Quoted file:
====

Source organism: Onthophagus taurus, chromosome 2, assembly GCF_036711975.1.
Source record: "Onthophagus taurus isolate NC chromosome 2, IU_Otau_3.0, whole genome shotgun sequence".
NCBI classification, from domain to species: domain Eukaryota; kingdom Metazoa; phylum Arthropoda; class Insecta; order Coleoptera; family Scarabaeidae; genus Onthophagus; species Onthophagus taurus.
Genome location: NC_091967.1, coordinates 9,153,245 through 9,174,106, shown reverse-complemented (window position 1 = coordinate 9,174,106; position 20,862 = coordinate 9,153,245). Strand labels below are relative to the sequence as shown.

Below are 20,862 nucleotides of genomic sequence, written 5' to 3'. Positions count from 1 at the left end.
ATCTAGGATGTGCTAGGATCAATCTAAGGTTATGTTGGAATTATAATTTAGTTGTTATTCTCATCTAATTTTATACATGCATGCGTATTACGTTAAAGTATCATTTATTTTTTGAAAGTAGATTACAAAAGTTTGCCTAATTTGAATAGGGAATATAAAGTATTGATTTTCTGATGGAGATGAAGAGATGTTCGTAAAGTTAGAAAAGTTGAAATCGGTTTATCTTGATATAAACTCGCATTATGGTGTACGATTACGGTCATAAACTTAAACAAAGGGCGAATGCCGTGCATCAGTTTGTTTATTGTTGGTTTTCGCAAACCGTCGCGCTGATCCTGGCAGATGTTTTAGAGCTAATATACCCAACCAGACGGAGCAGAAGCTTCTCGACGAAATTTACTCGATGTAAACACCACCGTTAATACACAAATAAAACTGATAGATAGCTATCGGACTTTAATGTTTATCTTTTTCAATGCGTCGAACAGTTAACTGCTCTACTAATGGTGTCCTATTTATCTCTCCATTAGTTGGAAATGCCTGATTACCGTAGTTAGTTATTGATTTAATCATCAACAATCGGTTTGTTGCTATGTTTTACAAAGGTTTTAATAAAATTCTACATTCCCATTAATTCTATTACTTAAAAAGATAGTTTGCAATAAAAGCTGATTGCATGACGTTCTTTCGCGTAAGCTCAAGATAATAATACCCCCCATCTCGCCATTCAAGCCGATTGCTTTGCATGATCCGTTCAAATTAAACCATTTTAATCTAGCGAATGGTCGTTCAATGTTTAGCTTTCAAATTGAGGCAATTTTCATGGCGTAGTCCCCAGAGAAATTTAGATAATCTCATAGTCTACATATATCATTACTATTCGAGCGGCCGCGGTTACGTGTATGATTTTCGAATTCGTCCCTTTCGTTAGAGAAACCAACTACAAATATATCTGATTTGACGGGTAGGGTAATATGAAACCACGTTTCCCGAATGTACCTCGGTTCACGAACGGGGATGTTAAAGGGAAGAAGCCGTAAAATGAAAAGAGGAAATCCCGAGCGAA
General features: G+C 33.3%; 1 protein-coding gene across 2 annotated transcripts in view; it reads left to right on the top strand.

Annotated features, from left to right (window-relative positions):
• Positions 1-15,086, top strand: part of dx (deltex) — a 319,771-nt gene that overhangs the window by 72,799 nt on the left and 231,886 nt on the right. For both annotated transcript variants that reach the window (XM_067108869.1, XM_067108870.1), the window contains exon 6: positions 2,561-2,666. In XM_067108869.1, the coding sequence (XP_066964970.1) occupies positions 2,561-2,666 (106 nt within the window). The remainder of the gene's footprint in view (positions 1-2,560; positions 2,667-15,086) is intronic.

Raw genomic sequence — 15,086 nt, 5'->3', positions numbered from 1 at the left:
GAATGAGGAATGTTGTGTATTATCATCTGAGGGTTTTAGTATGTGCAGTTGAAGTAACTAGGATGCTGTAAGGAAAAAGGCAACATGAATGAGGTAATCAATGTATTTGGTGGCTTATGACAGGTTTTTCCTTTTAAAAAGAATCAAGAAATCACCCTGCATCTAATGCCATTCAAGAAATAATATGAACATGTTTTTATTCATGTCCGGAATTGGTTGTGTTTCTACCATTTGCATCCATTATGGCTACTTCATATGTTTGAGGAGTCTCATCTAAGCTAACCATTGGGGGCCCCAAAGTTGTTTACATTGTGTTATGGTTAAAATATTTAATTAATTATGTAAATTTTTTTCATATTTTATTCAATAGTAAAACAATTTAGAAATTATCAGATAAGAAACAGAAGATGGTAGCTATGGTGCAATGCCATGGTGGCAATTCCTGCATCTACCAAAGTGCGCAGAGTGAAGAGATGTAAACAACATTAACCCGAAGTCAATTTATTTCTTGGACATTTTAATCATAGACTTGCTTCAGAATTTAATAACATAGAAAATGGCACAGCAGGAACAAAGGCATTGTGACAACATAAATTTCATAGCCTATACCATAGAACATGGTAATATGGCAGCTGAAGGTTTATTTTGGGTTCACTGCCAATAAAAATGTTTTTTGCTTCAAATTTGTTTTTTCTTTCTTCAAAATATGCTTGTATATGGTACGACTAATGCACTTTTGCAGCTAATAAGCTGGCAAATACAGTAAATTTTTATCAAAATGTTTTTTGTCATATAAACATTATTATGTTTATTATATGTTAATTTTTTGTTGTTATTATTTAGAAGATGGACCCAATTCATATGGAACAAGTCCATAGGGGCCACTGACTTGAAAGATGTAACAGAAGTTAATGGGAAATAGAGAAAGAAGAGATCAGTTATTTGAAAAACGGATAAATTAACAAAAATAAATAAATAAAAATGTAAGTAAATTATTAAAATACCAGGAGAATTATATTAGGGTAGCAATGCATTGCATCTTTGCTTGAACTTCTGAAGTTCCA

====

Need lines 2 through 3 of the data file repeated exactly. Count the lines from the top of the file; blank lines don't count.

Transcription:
Source record: "Onthophagus taurus isolate NC chromosome 2, IU_Otau_3.0, whole genome shotgun sequence".
NCBI classification, from domain to species: domain Eukaryota; kingdom Metazoa; phylum Arthropoda; class Insecta; order Coleoptera; family Scarabaeidae; genus Onthophagus; species Onthophagus taurus.